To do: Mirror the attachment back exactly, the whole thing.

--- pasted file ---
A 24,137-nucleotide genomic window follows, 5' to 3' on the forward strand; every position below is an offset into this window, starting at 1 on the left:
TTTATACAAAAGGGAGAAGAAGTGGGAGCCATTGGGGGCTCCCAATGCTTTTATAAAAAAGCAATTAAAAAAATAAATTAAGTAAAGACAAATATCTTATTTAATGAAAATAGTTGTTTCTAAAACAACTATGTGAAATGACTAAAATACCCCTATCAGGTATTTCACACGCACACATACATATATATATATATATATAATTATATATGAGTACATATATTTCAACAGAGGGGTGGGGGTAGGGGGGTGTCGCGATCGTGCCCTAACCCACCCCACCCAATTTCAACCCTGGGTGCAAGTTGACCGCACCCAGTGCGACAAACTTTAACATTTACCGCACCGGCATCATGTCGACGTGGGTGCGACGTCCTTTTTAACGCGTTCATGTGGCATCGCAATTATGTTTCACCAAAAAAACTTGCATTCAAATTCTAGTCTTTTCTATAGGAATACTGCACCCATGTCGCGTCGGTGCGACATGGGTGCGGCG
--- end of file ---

A 24,137-nucleotide genomic window follows, 5' to 3' on the forward strand; every position below is an offset into this window, starting at 1 on the left:
TTTATACAAAAGGGAGAAGAAGTGGGAGCCATTGGGGGCTCCCAATGCTTTTATAAAAAAGCAATTAAAAAAATAAATTAAGTAAAGACAAATATCTTATTTAATGAAAATAGTTGTTTCTAAAACAACTATGTGAAATGACTAAAATACCCCTATCAGGTATTTCACACGCACACATACATATATATATATATATATAATTATATATGAGTACATATATTTCAACAGAGGGGTGGGGGTAGGGGGGTGTCGCGATCGTGCCCTAACCCACCCCACCCAATTTCAACCCTGGGTGCAAGTTGACCGCACCCAGTGCGACAAACTTTAACATTTACCGCACCGGCATCATGTCGACGTGGGTGCGACGTCCTTTTTAACGCGTTCATGTGGCATCGCAATTATGTTTCACCAAAAAAACTTGCATTCAAATTCTAGTCTTTTCTATAGGAATACTGCACCCATGTCGCGTCGGTGCGACATGGGTGCGGCG